In 2015, I went with Peace News’ Emily Johns to the Hastings home of John Shaw, director of SeaChange, the ‘not for profit economic development company’ for East Sussex.
SeaChange – a private company – has been given millions of pounds of public money to ‘regenerate’ Hastings.
This ‘regeneration’ has included building the Bexhill-Hastings Link Road in the teeth of fierce local opposition (see PN 2658).
Emily and I had come from the site of SeaChange’s latest project, the Queensway Gateway road – another unnecessary road, this one driven right through the middle of a nature reserve.
The Hollington Valley Site of Nature Conservation Importance had been a little green oasis, with tall oaks, bluebells in the spring, a huge holm oak with roosting bats, a fantastic habitat for wildlife and a green lung for locals.
Then SeaChange had come in and massacred the ancient oaks, ripped out the scrub with its dormouse population, felled the bat tree and turned the nature reserve into a wasteland.
SeaChange was set up in 2011 in order to be a vehicle for pulling regeneration funds from central government into the local area.
It inherited the assets and staff of a previous similar company called SeaSpace, which was also tasked with ‘regenerating’ Hastings.
While nobody could dispute that Hastings was – and remains – a town with many problems (not least very high levels of poverty), nobody ever seemed to pause to consider whether building roads and business parks was going to do anything to lessen those problems.
The agenda has always been: build big shiny things and every other good thing will follow.
Now, John Shaw never appeared in public.
He didn’t show up at so-called ‘community consultation’ events.
He didn’t answer his emails.
He was, in short, the invisible man.
When Emily knocked on his door that day in 2015, she wanted to tell him how she felt about the destruction of Hollington Valley.
The woman who answered the door said John Shaw didn’t live there.
A couple of days later, Emily was visited at home by two large policemen who sat in her front room and told her that under no circumstances should she go looking for John Shaw.
So we learnt that he may be invisible, but John Shaw can summon the police to do his bidding.
Call the police, again
On another occasion, Peace News’ Gabriel Carlyle went with a friend to one of the regular Bexhill-Hastings Link Road exhibitions.
It seemed a good chance to put SeaChange on the spot, so Gabriel and Anthony turned up with their video camera and a list of questions – how much was the road really going to cost, when could we expect the thousands of jobs we’d been promised, what about the environmental damage?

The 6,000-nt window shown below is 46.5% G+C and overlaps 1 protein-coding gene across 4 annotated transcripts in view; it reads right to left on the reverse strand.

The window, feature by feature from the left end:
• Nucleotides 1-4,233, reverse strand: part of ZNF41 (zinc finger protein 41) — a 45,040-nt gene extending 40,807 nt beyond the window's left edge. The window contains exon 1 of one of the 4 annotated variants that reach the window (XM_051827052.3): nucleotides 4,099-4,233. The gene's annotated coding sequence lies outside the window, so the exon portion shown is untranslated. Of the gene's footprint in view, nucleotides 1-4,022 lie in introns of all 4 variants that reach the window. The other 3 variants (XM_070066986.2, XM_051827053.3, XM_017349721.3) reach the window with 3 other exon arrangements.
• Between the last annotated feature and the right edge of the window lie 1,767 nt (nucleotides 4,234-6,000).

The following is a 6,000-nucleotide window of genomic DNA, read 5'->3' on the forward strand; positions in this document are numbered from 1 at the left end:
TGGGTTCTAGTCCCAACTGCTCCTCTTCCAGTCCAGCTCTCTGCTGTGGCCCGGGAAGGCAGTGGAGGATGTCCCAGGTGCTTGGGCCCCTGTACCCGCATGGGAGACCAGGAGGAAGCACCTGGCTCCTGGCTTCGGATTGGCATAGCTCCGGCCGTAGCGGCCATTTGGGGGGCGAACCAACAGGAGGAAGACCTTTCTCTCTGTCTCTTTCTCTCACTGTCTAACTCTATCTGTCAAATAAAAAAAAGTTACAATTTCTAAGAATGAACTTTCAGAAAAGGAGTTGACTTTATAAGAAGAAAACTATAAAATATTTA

When they tried to ask the SeaChange representative these questions, he refused to answer, then fled to the toilet and called the police.
The key thing that’s struck me over the years is the utter lack of accountability of SeaChange.
As a private company, it’s not subject to any kind of public scrutiny. More than that, though, Shaw and his staff go out of their way to remain below the radar. Perhaps that’s why Seachangewatch, the organisation I set up to monitor the activities of SeaChange, has got gratifyingly far under Shaw’s skin.
In 2017, the BBC made a programme about the opposition to SeaChange in Hastings. John Shaw was happy to expound on the great benefits his new road would bring. But then the interviewer asked him about Seachangewatch.
Shaw reacted by waving his hands in front of his face as if swatting a wasp, then walked off camera in the middle of the interview. To their credit, the BBC broadcast his ignominious exit.
Given the secretive nature of the company and its staff, my primary aim in starting Seachangewatch was to try to dig out more information on this dodgy company.
I wanted to shine a light on the activities of a company which was sucking up tens of millions of pounds of public money to build business parks and roads, and yet which almost nobody in Hastings had heard of, far less been consulted about.
Freedom of Information requests to the company were out of the question, but there had to be another way of rooting out what was really going on.
So I set to work, setting up a website and learning more than is perhaps healthy about Local Enterprise Partnerships – of which more in a future article.
As I worked, I knew for sure that, if nothing else, I was being pretty successful at getting up John Shaw’s nose. That in itself almost made the whole thing worthwhile.